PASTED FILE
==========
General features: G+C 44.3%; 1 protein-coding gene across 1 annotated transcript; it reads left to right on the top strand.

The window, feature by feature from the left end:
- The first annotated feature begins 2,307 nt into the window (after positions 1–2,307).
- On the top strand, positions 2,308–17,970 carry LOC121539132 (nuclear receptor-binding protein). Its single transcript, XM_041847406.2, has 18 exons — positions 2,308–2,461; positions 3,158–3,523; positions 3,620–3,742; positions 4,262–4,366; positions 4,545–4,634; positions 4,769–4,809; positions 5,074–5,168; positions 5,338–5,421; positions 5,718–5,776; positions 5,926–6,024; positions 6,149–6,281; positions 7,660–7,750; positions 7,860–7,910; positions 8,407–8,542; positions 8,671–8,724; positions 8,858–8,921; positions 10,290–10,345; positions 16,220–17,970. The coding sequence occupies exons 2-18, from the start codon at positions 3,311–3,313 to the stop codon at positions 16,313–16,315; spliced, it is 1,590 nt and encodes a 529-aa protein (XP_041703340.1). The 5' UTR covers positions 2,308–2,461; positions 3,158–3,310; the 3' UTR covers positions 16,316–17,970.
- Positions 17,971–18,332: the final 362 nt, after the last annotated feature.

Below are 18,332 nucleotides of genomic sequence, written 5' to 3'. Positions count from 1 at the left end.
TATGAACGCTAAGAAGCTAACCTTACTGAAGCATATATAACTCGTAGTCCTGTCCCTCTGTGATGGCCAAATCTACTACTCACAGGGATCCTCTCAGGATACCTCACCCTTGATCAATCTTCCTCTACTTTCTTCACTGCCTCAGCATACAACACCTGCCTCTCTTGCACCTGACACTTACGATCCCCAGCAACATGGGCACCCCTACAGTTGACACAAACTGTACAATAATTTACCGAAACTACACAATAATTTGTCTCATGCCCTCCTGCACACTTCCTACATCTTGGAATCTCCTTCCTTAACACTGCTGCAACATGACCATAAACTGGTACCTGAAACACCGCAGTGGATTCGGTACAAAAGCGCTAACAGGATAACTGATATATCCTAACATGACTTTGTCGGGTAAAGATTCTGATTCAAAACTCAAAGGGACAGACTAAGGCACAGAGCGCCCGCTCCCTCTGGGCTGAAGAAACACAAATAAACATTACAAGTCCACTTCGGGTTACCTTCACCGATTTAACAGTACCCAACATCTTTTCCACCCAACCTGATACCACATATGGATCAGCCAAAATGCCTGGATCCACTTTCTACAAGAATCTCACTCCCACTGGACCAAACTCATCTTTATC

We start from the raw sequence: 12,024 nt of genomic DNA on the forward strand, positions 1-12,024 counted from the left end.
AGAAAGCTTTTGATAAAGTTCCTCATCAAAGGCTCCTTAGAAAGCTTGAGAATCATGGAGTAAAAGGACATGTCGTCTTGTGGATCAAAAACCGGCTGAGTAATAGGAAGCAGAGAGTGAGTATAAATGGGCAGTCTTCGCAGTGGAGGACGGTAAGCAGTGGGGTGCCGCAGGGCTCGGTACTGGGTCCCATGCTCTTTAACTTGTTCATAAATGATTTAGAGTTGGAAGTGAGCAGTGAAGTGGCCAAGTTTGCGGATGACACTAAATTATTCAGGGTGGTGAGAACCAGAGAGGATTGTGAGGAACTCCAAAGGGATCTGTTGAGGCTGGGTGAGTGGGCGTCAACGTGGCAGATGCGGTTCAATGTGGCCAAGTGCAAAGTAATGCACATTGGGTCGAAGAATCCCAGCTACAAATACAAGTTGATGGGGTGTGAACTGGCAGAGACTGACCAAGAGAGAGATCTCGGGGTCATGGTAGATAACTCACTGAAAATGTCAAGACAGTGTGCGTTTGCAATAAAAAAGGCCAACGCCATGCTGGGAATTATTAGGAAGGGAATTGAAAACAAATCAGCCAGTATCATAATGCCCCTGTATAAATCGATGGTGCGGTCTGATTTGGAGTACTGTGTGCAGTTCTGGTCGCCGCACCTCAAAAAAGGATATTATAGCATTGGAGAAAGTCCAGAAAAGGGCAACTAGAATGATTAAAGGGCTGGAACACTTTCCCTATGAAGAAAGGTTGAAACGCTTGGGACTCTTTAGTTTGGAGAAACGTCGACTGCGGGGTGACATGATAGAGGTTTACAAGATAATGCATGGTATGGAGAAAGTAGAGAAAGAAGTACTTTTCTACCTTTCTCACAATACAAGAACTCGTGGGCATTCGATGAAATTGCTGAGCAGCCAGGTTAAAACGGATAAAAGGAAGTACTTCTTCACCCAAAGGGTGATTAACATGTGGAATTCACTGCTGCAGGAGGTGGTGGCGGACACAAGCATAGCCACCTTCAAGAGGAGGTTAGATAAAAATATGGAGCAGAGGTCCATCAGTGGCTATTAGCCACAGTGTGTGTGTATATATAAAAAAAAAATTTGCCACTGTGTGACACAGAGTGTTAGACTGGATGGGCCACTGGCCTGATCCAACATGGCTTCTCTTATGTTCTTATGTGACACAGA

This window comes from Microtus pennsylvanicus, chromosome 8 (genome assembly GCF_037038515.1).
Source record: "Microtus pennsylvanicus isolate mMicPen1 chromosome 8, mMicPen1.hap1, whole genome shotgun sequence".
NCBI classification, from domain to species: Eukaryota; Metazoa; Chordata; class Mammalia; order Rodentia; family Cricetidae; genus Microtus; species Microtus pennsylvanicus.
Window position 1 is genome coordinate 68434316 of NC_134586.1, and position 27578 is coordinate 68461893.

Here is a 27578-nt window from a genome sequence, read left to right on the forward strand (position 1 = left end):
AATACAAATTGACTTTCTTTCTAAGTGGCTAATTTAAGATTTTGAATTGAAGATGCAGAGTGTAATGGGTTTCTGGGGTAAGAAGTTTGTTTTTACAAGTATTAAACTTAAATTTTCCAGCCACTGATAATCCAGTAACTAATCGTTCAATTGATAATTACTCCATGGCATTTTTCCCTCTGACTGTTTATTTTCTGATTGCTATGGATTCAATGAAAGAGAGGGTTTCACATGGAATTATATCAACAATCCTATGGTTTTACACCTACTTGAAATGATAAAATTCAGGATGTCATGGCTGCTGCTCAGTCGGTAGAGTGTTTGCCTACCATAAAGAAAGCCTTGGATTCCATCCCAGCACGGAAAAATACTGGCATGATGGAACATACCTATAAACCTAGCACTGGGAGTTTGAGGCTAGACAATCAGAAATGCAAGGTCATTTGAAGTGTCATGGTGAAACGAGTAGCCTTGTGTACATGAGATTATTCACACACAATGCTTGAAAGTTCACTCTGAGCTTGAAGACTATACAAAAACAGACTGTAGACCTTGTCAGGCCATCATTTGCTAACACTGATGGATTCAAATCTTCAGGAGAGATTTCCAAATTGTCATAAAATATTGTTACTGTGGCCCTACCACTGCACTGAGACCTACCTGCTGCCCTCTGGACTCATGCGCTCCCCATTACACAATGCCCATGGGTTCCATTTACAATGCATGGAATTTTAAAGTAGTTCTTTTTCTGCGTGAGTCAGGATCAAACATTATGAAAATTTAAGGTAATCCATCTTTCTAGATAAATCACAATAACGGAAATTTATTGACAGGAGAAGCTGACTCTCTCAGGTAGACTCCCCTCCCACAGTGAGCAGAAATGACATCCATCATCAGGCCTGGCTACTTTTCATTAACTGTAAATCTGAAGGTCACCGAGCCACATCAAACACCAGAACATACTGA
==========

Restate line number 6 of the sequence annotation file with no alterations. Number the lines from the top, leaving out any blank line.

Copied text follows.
Below are 18,332 nucleotides of genomic sequence, written 5' to 3'. Positions count from 1 at the left end.